Monday, August 06, 2007

Oliver Hill in bronze

Oliver W. Hill (1907-2007), who died on Sunday morning in his Richmond home, will be memorialized in bronze next year.

Covering the official unveiling of the plan to install a new Virginia Civil Rights Memorial on the grounds of Capitol Square, Michael Hardy wrote about the $2.6 million project, which is being financed by private funds. Here is an except of Hardy’s piece that appeared in the Richmond Times-Dispatch on May 15, 2007:

“...The four-sided memorial will feature 18 bronze figures showing Prince Edward’s Moton High School protesters, modern-day blacks and whites walking together and civil-rights pioneer the Rev. L. Francis Griffin, who led the community campaign. It will also depict Oliver W. Hill and Spottswood Robinson III, the lead attorneys in the case included in the Supreme Court’s five Brown v. Board of Education desegregation decisions in 1954.”

Here’s some background on the project:

In January of 2002, Eliza, the youngest daughter of Virginia’s 69th governor, Mark Warner, noticed there were no statues honoring females among the six monuments she saw on the grounds of what would be her yard for the next four years. Nor were there any statues remembering significant figures of the Civil Rights Era.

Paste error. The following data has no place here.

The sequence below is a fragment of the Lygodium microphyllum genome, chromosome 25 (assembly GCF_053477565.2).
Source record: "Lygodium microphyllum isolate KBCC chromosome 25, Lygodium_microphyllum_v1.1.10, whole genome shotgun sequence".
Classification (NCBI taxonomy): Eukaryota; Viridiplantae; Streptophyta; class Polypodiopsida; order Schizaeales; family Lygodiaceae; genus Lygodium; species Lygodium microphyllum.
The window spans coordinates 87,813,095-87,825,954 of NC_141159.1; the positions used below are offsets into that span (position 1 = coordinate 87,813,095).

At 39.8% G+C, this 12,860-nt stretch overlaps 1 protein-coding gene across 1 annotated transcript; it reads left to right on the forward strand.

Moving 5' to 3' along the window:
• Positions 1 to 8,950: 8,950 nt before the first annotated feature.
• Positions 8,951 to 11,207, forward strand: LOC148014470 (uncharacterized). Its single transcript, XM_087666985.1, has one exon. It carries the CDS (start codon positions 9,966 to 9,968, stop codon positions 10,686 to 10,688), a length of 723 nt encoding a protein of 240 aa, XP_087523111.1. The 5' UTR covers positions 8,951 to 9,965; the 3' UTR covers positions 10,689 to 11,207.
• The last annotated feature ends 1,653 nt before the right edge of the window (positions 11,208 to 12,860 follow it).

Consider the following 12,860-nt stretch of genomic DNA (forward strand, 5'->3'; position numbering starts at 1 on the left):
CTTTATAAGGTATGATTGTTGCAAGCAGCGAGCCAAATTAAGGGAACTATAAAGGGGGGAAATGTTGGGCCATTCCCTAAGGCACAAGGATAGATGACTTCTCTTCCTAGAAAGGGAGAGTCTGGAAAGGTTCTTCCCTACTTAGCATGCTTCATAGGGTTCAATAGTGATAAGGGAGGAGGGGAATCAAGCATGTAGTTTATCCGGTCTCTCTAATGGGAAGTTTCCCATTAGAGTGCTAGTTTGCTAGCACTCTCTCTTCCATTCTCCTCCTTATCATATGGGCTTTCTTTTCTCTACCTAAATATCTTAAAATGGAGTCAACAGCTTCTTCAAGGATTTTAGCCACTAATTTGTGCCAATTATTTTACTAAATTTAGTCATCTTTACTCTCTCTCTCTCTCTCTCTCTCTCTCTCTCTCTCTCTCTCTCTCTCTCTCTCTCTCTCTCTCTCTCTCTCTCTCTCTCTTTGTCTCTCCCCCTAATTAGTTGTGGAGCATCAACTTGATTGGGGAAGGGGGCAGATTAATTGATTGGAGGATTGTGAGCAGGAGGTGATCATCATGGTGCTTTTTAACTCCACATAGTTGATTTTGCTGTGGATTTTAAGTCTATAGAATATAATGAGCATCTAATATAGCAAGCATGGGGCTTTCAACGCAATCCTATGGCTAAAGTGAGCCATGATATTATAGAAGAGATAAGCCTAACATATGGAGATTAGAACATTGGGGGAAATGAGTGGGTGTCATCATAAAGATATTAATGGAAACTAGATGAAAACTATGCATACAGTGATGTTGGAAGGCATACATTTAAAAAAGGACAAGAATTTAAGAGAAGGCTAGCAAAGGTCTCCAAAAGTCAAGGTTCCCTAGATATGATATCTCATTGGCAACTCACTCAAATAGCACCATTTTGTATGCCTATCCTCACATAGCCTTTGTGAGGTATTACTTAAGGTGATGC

Eliza asked her mother, Lisa Collis, why that would be so.

That Collis started to thinking, which eventually led Virginia’s then-First Lady to consult with others to help fill in some of the gaps in Virginia history in the statuary of Capitol Square her child had pointed out. Now, after much behind-the-scenes work, the new monument with 18 figures of men, women and children mentioned above is in the works.

The sculpture being made by Stanley Bleifeld will commemorate an unusual student demonstration in 1951 -- which was led by a 16-year-old girl named Barbara Johns -- and the events it set in motion. To protest the deplorable conditions in which they found themselves at Robert R. Moten School, a dilapidated all-black school in Farmville, students staged a “walk-out.”

Although it was change they were seeking, those brave students had no way of knowing where their peaceful demonstration’s walk would lead. After all, much of the worst violence of the Civil Rights Era of the 1950s and '60s was still to come. Nonetheless, risking all, they took those first steps.

Eventually, the students were joined by civil rights attorneys Oliver Hill and Spottswood Robinson and others. Together, those determined Virginians wrote an inspiring chapter of the commonwealth’s history this new monument will symbolically gather and present in bronze for all to see, upon its unveiling next summer.

Click here to visit the web site of the Virginia Civil Rights Memorial’s foundation. Once there, you can see a preview of what the Bleifeld sculpture will look like and learn more about how this all came about.

Click here to read more about Barbara Johns. And, here.

Click here to go to artist Stanley Bleifeld’s site.

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